Today is Thursday, and in the spirit of celebrating all things Orenda during #Orentober month I will be joining #ThrowbackThursday and share a previously published review of an Orenda favorite. Deciding which book to choose out of all the fantastic books I’ve had the chance to read so far has been tricky, but the honor this week goes to one of my 2020 top favorites: How To Be Brave by Louise Beech. I’ve been a fan of her writing ever since my first experience with her work last year, and this is yet another absolutely fantastic read. Highly highly recommended! In case you are curious, I’m resharing my rambles first posted back in February…
“You have to know how to be sad to know how to be happy and if you know both of those things you’ll know how to be brave.”
Oh boy, this book hit me hard! It’s been almost two weeks since I finished How To Be Brave, and I’m still struggling to get something somewhat coherent on paper… Such is the power of anything Louise Beech writes! My first two experiences with her work, Call Me Star Girl and The Lion Tamer Who Lost, already made me an ardent fan of her writing, and How To Be Brave has only reconfirmed my love. What an absolutely stunning read! Before I try to start my rambles about How To Be Brave, I just have to say that Louise Beech is one of the select few authors that can pull off a variety of different topics and genres and maintain that same high quality in each and every single story. For that same reason, Louise Beech now shares a spot right at the top of favorite auto-buy authors I would read no matter what without even checking the blurb or genre first!
Let’s try and discuss How To Be Brave now. There are so many elements I loved in this story, and I’m honestly having a hard time figuring out where to start. I was tempted to leave it at “just read the damn book” and call it a day, which would pretty much be a summary of my thoughts in the first place, but it doesn’t do this stunning and heartbreaking read justice at all… So let’s start at the beginning, and let’s talk about the plot. How To Be Brave is roughly split in two with a dual timeline. On one hand, we have the contemporary family drama storyline where Natalie and her nine-year-old daughter Rose struggle to come to terms with a diabetes 1 diagnosis that changed both their lives forever. To contrast this, we have a historical fiction survivor story set in 1943, where we read about the survivors of a shipwreck during WWII. Both fascinating stories on their own, and combined they truly turn this story into something else. With a technique that had that timeslip vibe, both storylines are combined through the diary of Natalie’s grandfather Colin who was one of the men that survived the shipwreck. Past and present are blurred as not only Colin seems to guide both Natalie and Rose through the changes diabetes 1 introduces into their lives, but Rose also seems to appear in the past… This technique is definitely one of the elements that makes How To Be Brave both unique and a worthy new all time favorite to add to my list.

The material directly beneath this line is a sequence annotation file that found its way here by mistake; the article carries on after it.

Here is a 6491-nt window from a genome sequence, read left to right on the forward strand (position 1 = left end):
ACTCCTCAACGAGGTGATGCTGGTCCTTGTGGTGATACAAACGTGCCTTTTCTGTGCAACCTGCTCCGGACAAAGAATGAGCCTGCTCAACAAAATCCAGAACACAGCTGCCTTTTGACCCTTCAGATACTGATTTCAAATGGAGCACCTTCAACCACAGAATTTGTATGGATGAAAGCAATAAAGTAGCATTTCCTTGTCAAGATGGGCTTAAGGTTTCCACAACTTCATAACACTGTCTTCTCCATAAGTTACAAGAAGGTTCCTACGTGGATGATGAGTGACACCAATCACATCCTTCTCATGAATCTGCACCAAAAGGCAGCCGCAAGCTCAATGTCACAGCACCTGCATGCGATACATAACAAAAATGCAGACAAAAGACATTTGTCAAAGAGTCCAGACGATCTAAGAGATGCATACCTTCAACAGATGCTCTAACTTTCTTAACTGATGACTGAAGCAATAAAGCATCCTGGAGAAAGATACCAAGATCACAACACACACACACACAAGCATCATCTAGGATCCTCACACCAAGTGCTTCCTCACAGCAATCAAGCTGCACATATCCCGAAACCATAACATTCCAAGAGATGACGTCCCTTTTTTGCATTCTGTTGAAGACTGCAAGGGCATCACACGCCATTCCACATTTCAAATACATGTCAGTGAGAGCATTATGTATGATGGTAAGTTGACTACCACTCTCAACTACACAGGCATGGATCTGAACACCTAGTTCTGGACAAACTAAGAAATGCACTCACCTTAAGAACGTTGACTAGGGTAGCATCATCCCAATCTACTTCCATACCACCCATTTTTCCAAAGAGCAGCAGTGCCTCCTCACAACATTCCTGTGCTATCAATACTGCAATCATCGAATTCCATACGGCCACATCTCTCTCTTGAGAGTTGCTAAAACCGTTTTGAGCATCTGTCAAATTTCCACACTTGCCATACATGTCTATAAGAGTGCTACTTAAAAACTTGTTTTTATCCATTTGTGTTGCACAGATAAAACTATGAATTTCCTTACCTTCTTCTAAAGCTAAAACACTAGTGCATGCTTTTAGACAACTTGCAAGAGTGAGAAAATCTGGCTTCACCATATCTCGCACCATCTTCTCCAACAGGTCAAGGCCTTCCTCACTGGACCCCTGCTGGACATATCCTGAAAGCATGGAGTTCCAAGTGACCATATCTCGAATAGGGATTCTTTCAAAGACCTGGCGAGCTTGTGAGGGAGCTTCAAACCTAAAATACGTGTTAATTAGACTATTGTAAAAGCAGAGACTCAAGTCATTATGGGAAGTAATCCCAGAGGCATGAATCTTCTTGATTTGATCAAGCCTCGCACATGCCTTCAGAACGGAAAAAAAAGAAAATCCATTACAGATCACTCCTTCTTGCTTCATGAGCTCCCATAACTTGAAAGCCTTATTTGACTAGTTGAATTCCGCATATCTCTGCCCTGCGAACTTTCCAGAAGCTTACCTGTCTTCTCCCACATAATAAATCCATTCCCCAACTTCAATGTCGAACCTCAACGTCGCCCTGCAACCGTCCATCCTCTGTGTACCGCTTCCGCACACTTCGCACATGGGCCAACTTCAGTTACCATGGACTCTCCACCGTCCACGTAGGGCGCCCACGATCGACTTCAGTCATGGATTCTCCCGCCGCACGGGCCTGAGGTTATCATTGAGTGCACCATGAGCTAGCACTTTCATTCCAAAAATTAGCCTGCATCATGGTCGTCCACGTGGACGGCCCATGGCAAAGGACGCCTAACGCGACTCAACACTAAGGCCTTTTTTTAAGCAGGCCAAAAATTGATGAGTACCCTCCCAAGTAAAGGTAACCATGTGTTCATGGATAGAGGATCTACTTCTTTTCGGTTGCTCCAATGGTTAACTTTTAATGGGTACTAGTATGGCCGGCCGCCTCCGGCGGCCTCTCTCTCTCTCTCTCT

Let’s talk about the contemporary storyline first. The focus is on Natalie and her nine-year-old daughter Rose, who has just been diagnosed with diabetes 1. I loved how this story was able to teach us more about what it is like to adapt your life after such a diagnosis, and show us how heartbreaking, difficult and seemingly hopeless the struggle can be when it involves a child. How To Be Brave helps shine a light on diabetes 1 and I applaude the author for incorporating a theme so close to home into one of her books. Especially as there is still so much misinformation and ignorance about diabetes 1… The struggle of both Natalie and Rose is portrayed realistically and beautifully, and will most likely break your heart before you reach that final page.
The historical part of this story is set in 1943, with Natalie’s grandfather Colin as the narrator. After a shipwreck, Colin and part of the crew manage to survive and find themselves on a lifeboat waiting to be rescued. We learn about what happens in the days after through Colin’s diary, the same diary Natalie uses to distract Rose during her injections as they start reading the pages. I loved that the lifeboat story of Colin is actually based on what happened to the author’s own grandfather in 1943 and it definitely makes this story feel so much more authentic because of it. Part memoir, part biography, part fiction and without doubt a very powerful combination that takes the story to the next level!
The writing is once again sublime, and the same can be said for the character development of the main characters. Both Natalie, Rose and Colin are thoroughly and realistically developed, making my heart feel for them as I was fully absorbed in their lives. Realistic stories and characters have their ups and downs, and this was masterfully achieved in How To Be Brave. Oh yes, this story is an emotional, raw and heartbreaking story with an ultimate message of hope and learning how to be brave. It’s yet another story that completely blew me away and left me lost for words after that final page… How To Be Brave is simply a fascinating mix of historical fiction and a contemporary family drama, combined through a diary and that timeslip vibe. I’m also already 100% positive it will appear on my list of 2020 favorite books!